“Texans would be without electricity for longer than three days to keep the federal government out of their business.”

Rick Perry, Texas Governor 2001-2015, on the Texas ice storm

Downtown Colorado City, Texas

“No one owes you or your family anything; nor is it the local governments responsibility to support you during trying times like this!  Sink or swim, it’s your choice! … Only the strong will survive and the week will perish.”

Tim Boyd, former Mayor of Colorado City, Texas, on the Texas ice storm

Boyd resigned his position shortly after he made this comment.

“Get a Rope”

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Best Quotes of the Week – February 20, 2021

“This is what you get when people who don’t believe in government are running your government. . . . They’d like to spend more time on Hannity talking about the Green New Deal and wind turbines than they would in trying to help those who desperately need it right now.”

Beto O’Rourke, on this week’s ice storms in Texas

“Just put it in people’s arms.  We don’t want any doses to go to waste. Period.”

Dr. Hasan Gokal, a Houston doctor with the Harris County Public Health Department who was charged with stealing ten doses of the Moderna COVID-19 vaccine for rushing to administer them before expiration

“It’s essentially a question of how much insurance you want to buy.  What makes this problem even harder is that we’re now in a world where, especially with climate change, the past is no longer a good guide to the future.  We have to get much better at preparing for the unexpected.”

Jesse Jenkins, an energy systems engineer at Princeton University, on the Texas ice storm crisis

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Powered Down

The Texas state capital building in Austin

The memo was clear.  Everyone should make a concerted effort to get into the office, no matter what the weather is like.  That included winter storms.  It was the mid-1990s, and the manager of the department where I worked in a bank in downtown Dallas insisted that business was paramount.  This was seemingly light years before the Internet and telecommuting became dependable and functional.  And every time ice and snow paralyzed the Dallas / Fort Worth metropolitan area I managed to make it into work.  One week day I awoke to sleet falling outside of my apartment bedroom window; it was about 4 in the morning.  I knew the weather would only worsen, so I shut off my alarm clock and readied for work.  Travel time from my far North Dallas abode into downtown took almost 2 hours by navigating ice-laden streets.  When I arrived just before 8 a.m., I literally had to turn on the lights in the department.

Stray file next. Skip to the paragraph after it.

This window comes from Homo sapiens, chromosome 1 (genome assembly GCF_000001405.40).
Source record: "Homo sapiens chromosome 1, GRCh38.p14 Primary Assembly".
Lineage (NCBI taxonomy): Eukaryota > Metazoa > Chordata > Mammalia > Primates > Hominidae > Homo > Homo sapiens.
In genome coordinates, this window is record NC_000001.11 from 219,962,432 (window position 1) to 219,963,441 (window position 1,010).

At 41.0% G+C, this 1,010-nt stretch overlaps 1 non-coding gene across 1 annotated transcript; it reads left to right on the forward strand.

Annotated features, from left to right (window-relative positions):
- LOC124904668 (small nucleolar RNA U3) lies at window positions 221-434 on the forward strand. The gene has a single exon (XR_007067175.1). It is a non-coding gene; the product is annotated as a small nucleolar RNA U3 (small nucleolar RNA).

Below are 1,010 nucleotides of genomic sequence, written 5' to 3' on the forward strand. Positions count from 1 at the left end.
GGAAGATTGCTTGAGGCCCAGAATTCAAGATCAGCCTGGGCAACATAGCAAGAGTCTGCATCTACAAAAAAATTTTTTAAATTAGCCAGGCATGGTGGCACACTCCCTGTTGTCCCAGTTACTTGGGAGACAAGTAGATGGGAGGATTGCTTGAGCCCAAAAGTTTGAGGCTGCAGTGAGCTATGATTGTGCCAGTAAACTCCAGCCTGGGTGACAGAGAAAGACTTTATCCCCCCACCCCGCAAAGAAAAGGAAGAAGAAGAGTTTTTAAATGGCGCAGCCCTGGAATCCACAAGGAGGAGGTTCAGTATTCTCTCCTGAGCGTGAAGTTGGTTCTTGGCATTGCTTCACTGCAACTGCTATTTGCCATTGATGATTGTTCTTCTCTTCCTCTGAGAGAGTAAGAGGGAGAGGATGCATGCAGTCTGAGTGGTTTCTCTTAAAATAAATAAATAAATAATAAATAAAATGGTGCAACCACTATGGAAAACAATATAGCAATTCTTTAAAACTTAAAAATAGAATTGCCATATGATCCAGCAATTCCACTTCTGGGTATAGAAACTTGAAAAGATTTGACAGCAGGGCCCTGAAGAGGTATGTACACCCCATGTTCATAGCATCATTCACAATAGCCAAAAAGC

When I went to work for an engineering company shortly after the turn of the century, I ended up back in downtown Dallas, laboring on a contract for a government agency.  I learned quickly the federal outfit had a phobia of snow and ice.  They’d literally shut down when snow began descending upon the city.  As contractors, my colleagues and I had to vacate the premises as well.  One afternoon a monstrous rainstorm attacked, and – in a faux frenzy – I asked loudly if we had to leave the building.  Rain, I declared, was just liquid snow.  No such luck.  We had to continue laboring over our strained keyboards.  Everyone laughed.

Last weekend Winter Storm Uri catapulted into North America from the Pacific, generating ice storms that blanketed the state of Texas this week and inducing an even more paralyzing effect: our power grid shut down.  Literally millions of people have lived without power (and in some cases, without water) since this past weekend.  As of this moment, most homes have their power back.  But a lack of water is now the problem.  Meanwhile, the number of deaths in Texas related to the event has risenDallas-Fort Worth International Airport led the world in the number of flight cancellations this week.

This has been a cataclysm of unimaginable proportions.  I have experienced a slew of serious weather events and witnessed plenty of incidents of government incompetence, but I have NEVER seen anything like this!